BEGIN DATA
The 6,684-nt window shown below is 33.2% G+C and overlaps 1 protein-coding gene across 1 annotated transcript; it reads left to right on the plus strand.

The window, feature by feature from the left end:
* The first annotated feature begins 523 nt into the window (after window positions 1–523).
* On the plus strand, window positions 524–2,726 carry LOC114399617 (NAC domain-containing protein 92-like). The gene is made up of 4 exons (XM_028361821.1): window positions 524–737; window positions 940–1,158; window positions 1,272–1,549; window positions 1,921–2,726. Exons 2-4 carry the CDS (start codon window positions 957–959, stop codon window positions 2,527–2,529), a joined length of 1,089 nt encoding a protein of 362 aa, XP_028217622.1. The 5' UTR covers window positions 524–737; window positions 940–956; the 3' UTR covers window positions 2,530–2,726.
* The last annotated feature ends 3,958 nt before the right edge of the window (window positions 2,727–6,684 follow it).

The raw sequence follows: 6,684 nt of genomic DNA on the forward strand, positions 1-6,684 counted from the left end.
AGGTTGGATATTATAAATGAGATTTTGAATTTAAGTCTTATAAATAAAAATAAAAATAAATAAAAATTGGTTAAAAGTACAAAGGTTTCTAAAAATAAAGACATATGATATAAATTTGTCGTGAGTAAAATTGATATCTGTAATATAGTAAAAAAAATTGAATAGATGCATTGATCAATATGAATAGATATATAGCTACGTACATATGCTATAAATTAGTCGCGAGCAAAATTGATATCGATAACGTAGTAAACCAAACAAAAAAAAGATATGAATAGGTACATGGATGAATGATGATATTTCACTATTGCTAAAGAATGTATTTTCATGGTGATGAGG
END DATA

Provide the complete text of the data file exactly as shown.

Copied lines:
The 6,684-nt window shown below is 33.2% G+C and overlaps 1 protein-coding gene across 1 annotated transcript; it reads left to right on the plus strand.

The window, feature by feature from the left end:
* The first annotated feature begins 523 nt into the window (after window positions 1–523).
* On the plus strand, window positions 524–2,726 carry LOC114399617 (NAC domain-containing protein 92-like). The gene is made up of 4 exons (XM_028361821.1): window positions 524–737; window positions 940–1,158; window positions 1,272–1,549; window positions 1,921–2,726. Exons 2-4 carry the CDS (start codon window positions 957–959, stop codon window positions 2,527–2,529), a joined length of 1,089 nt encoding a protein of 362 aa, XP_028217622.1. The 5' UTR covers window positions 524–737; window positions 940–956; the 3' UTR covers window positions 2,530–2,726.
* The last annotated feature ends 3,958 nt before the right edge of the window (window positions 2,727–6,684 follow it).

The raw sequence follows: 6,684 nt of genomic DNA on the forward strand, positions 1-6,684 counted from the left end.
AGGTTGGATATTATAAATGAGATTTTGAATTTAAGTCTTATAAATAAAAATAAAAATAAATAAAAATTGGTTAAAAGTACAAAGGTTTCTAAAAATAAAGACATATGATATAAATTTGTCGTGAGTAAAATTGATATCTGTAATATAGTAAAAAAAATTGAATAGATGCATTGATCAATATGAATAGATATATAGCTACGTACATATGCTATAAATTAGTCGCGAGCAAAATTGATATCGATAACGTAGTAAACCAAACAAAAAAAAGATATGAATAGGTACATGGATGAATGATGATATTTCACTATTGCTAAAGAATGTATTTTCATGGTGATGAGG